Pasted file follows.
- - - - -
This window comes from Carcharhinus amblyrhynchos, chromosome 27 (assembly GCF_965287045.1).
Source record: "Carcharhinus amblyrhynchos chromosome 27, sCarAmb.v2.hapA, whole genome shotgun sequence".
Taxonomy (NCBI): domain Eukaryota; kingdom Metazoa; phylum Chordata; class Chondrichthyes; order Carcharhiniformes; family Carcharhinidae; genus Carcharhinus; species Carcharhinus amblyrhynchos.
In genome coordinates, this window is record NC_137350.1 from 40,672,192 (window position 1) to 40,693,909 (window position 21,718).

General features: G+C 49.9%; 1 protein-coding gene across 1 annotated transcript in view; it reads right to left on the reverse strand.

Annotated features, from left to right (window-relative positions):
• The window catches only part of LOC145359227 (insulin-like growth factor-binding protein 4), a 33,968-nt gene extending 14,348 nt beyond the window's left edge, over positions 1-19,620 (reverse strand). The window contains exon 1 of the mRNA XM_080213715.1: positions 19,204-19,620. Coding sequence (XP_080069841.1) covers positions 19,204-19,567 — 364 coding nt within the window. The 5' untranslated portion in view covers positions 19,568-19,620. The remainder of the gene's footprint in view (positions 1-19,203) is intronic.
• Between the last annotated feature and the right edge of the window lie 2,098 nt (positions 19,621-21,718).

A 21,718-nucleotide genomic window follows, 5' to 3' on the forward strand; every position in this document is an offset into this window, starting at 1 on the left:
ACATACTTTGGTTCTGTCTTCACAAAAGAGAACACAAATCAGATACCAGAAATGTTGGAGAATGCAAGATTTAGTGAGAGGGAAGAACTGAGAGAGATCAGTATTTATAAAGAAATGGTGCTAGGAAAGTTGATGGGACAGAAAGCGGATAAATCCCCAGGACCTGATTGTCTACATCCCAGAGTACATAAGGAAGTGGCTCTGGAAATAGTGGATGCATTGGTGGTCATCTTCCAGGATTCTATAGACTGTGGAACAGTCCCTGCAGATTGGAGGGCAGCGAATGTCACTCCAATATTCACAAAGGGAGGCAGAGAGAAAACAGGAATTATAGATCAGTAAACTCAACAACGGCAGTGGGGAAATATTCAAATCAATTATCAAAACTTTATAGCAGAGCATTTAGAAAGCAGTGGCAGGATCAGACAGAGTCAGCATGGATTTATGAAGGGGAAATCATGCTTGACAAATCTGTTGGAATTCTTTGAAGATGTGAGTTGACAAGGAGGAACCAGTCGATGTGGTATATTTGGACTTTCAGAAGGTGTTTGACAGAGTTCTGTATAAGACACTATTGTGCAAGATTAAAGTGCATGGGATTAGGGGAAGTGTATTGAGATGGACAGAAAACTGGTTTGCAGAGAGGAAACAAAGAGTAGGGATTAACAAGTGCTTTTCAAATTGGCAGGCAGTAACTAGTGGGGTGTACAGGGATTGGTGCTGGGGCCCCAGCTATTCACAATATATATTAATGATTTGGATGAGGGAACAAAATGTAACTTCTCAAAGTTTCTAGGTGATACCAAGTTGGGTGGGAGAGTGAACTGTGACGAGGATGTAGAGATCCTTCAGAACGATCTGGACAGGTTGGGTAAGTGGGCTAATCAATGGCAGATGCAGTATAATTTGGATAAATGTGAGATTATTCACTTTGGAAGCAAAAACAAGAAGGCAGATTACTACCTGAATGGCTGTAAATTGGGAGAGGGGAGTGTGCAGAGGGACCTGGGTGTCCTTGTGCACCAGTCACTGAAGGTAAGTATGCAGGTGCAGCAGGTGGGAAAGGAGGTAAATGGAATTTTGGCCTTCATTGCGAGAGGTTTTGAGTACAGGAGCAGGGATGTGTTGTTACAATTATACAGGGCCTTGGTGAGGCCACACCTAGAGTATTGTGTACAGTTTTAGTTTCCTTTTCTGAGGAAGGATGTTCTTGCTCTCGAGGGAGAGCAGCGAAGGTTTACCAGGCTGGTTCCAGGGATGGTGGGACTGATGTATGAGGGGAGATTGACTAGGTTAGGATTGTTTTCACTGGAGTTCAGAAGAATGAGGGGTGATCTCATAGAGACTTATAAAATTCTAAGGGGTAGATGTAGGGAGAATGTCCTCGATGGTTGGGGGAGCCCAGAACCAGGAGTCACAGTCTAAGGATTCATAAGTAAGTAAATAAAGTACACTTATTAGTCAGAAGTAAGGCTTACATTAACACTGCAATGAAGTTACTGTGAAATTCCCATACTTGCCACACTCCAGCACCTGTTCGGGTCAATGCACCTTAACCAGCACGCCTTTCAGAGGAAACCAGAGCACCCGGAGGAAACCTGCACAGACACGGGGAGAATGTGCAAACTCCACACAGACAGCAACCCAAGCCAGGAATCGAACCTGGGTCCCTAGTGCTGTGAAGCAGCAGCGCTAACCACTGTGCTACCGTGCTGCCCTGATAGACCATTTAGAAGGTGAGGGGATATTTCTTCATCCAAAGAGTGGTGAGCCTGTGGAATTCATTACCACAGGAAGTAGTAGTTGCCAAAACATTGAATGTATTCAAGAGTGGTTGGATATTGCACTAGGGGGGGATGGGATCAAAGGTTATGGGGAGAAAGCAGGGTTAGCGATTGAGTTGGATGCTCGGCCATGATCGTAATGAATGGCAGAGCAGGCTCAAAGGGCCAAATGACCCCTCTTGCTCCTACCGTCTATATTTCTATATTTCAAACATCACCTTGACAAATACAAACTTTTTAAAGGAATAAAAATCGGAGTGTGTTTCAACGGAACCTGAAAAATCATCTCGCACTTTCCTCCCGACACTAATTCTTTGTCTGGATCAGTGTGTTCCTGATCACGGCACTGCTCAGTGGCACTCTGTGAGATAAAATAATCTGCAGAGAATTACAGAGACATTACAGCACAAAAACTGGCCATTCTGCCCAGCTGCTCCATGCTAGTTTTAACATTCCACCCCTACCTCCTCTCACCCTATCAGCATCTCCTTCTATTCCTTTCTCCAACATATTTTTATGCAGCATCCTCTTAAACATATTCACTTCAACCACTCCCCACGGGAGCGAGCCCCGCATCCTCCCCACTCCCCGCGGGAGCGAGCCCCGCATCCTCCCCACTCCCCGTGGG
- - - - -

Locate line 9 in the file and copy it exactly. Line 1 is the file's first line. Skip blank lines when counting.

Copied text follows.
A 21,718-nucleotide genomic window follows, 5' to 3' on the forward strand; every position in this document is an offset into this window, starting at 1 on the left: